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Article
June 1939

SIGNIFICANCE OF FALSE PROJECTION IN TREATMENT OF SQUINT

Author Affiliations

BALTIMORE
From the Wilmer Ophthalmological Institute of the Johns Hopkins University and Hospital.

Arch Ophthalmol. 1939;21(6):990-998. doi:10.1001/archopht.1939.00860060100006
Abstract

Although there are many articles in the literature on the nature and incidence of false projection, there has been little emphasis on its importance in the treatment of squint. Pugh1 made this general statement as to the possible effects of false projection :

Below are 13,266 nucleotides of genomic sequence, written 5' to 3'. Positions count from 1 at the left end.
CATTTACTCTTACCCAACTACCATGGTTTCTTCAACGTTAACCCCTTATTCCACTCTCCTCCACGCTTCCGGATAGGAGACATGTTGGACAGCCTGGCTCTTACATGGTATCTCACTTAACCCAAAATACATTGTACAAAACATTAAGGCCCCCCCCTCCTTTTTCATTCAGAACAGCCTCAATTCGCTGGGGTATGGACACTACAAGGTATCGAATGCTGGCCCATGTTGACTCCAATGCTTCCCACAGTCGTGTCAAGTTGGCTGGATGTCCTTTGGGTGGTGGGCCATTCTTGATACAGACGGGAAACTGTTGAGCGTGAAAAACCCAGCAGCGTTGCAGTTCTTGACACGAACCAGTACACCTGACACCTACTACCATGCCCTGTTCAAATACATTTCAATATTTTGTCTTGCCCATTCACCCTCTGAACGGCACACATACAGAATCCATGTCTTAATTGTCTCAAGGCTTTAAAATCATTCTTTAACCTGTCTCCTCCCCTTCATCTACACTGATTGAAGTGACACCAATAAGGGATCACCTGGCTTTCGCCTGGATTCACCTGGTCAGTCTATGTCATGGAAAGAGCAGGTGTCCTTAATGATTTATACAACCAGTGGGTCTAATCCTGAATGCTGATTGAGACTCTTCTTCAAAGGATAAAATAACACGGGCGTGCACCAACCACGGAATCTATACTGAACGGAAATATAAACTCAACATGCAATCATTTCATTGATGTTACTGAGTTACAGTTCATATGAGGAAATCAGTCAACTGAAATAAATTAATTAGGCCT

If a patient's eyes are straightened by operation while he is still using false projection, he may after operation do one of the three things : (a) He may, finding the visual axes parallel, develop a true projection and fuse with his eyes straight. (b) He may pass through a transitional stage when he learns to readjust his projection so that he eventually adapts himself to the new position of the eyes. During this transition there is a false diplopia. . . . (c) He may show no sign of modifying his false projection, but retain it. Such a patient suffers from a troublesome false diplopia and in his efforts to

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